AWS IAM Permissions Boundaries Are Incomplete Without Propagation

Permissions boundaries are great in concept: an administrator can place restrictions on what IAM principals can possibly do, while letting developers determine the actual least privilege policy that principals should have — and this includes the principal for the developers themselves. But I don’t believe they are useful in their current form.

We’ll set aside for this article the way that permissions boundaries can be circumvented for IAM roles; read this article for details on that.

In a serverful application running mostly on something like EC2, ECS, or Kubernetes is probably not going to need a ton of different IAM roles for their application. If the number of roles is few and rarely changing, roles could be provisioned by an administrator, with permissions boundaries, and then the developer would get permissions for IAM.AttachRolePolicy permissions but not IAM.CreateRole.

In serverless development, each Lambda function, Step Functions state machine, API Gateway integration, etc. should all have their own IAM role, so that their policies can be narrowly scoped to just what’s needed for that individual resource. Indeed, if you’re using SAM, an AWS::Serverless::Function implicitly creates an IAM role. Trying to put an administrator in that loop would be a nightmare; either the developer is trying to reuse a small number of roles in a bunch of different places, shredding least privilege, or as they iterate on their architecture they are constantly asking for new roles.

What we need is for the developers to be able to create IAM roles themselves. However, if we want to use permissions boundaries we can’t just grant iam:CreateRole; if a developer’s permissions boundary denies them access to EC2 (we should all aspire to this 😁), they can just create a role that does have access to EC2, and either assume it directly or assign it to a Lambda function and then invoke that function.

Permissions boundaries has a solution for this: the iam:PermissionsBoundary context key. You can create a policy for a developer that requires they put a specific permissions boundary on any role they create:

{
"Version": "2012-10-17",
"Statement": [
{
"Sid": "CreateOrChangeOnlyWithBoundary",
"Effect": "Allow",
"Action": "iam:CreateRole",
"Resource": "*",
"Condition": {
"StringEquals": {
"iam:PermissionsBoundary": "arn:aws:iam::123456789012:policy/MyBoundaryPolicy"
}
}
}
]
}

Note: this only shows iam:CreateRole for simplicity. All operations on a role, such as iam:AttachRolePolicy, include the iam:PermissionsBoundary context key, so you can limit, for example, the ability to attach policies to only roles with a specific permissions boundary.

The permissions boundary used in this condition could be the same or different from the permissions boundary on the developer.

This looks great, until you realize that this is only an IAM policy. The actual CreateRole API call needs to have the permissions boundary policy ARN explicitly specified for the call to be allowed. As it is designed today, the developer needs to explicitly understand and participate in the propagation of permissions boundaries.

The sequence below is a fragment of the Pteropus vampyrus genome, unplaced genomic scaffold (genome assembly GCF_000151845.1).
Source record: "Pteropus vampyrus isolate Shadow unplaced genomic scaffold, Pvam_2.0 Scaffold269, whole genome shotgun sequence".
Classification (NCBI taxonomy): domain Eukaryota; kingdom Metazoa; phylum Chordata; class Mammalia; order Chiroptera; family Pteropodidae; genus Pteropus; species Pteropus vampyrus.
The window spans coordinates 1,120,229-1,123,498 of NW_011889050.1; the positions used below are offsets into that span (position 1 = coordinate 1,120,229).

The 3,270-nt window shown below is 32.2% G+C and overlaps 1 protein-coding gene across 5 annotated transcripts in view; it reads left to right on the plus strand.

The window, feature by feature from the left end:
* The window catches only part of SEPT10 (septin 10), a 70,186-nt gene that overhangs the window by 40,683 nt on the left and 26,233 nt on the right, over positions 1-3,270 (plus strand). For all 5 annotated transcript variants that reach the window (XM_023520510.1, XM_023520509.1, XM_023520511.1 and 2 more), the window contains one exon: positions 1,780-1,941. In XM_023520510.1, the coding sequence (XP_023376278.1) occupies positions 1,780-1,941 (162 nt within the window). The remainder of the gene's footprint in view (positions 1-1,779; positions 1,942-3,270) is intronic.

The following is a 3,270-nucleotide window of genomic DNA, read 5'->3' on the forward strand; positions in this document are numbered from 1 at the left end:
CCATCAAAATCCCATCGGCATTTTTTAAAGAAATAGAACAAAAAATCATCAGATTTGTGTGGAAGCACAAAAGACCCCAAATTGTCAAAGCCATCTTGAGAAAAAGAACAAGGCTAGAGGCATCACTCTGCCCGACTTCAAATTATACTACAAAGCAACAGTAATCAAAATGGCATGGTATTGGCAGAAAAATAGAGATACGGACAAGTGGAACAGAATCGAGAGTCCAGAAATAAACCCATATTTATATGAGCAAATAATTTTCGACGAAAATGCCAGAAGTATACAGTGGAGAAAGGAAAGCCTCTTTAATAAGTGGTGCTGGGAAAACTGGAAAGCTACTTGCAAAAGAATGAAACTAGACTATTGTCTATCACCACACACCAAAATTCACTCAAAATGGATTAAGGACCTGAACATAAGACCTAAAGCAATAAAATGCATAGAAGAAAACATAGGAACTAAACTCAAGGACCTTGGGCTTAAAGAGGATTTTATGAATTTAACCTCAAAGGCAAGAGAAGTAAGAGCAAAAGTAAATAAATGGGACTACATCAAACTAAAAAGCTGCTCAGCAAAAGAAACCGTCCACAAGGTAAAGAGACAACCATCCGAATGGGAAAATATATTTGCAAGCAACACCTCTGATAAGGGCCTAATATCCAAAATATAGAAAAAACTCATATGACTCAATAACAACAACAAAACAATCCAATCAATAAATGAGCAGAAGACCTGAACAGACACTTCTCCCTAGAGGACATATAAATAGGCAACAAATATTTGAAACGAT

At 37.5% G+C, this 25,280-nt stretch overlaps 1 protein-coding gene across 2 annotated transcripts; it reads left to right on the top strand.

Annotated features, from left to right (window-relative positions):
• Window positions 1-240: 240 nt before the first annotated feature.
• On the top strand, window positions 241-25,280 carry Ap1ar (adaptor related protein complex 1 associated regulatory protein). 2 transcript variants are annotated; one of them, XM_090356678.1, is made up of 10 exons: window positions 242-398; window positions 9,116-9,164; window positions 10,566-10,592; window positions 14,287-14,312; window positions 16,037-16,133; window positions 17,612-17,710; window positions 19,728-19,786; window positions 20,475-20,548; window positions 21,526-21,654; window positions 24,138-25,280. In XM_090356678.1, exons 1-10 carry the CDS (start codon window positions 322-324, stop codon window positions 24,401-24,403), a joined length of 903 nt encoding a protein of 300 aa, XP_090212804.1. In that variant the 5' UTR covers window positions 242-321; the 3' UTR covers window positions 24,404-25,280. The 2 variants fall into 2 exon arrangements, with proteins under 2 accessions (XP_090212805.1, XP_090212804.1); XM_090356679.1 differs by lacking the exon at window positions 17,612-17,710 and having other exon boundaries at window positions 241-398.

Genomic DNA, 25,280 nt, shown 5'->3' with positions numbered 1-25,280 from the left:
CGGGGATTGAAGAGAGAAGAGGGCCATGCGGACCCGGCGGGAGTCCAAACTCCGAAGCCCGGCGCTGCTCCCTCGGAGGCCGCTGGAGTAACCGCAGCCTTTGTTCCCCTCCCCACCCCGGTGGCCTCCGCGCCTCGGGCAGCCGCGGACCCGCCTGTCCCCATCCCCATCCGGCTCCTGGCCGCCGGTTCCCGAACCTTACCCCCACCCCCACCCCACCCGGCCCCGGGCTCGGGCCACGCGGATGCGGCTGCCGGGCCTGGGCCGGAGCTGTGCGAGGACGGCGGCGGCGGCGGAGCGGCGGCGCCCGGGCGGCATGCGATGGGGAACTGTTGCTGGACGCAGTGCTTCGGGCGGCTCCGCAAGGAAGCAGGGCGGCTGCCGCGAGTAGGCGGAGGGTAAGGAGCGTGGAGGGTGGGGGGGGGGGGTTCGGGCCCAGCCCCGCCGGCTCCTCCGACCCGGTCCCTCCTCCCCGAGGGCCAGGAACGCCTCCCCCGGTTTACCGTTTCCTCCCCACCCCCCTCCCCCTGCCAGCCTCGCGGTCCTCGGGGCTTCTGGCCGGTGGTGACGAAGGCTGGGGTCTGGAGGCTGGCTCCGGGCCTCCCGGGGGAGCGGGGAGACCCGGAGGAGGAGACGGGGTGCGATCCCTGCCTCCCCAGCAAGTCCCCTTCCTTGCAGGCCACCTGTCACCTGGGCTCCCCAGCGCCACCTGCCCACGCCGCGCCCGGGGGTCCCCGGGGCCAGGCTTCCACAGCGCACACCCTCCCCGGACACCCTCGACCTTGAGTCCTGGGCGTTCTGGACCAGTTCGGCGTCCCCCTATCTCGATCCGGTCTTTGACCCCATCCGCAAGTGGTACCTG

This bad. First, the permissions boundary ARN from the policy needs to be communicated to the developer, who needs to remember it. And then everywhere that they create infrastructure, they need to pass that value in.

It gets worse. A given developer has a permissions boundary that the policy enforces they must use with created roles, but a different developer might have a policy enforcing a different permissions boundary. So the boundary now becomes a parameter.

So every CloudFormation template, every CDK program, every infrastructure setup script, needs to take a permissions boundary policy ARN as an optional parameter — because some developers or CI/CD pipelines may not be required to specify a permissions boundary — and everybody needs to be aware of the value they are required or not to use.

This is a giant headache for everyone involved, and in general I don’t think it’s worth the trouble.

Now, imagine that when you put a permissions boundary on a principal, you could also specify a transitive permissions boundary. Like transitive role session tags and the source identity property, this boundary would be placed on all created principals without it having to be specified in the API call — and probably without being able to be overridden (I’m less sure about this).

With a transitive permissions boundary, developers no longer need to be active participants in permissions boundary propagation. Their CloudFormation templates define their infrastructure without reference to permissions boundaries — note that a transitive permissions boundary may cause that infrastructure to fail to have the permissions defined in the template, but that’s exactly the point of permissions boundaries. Different developers may have different transitive boundaries, and a CI/CD pipeline may have none. All of it just works in the background.

Until something like transitive permissions boundaries exists, permissions boundaries will remain mostly unusable for organizations where developers need to create IAM principals as part of their normal software development process. As always, if you’ve got questions, you can find me on Twitter.

Cloud Robotics Research Scientist at @iRobot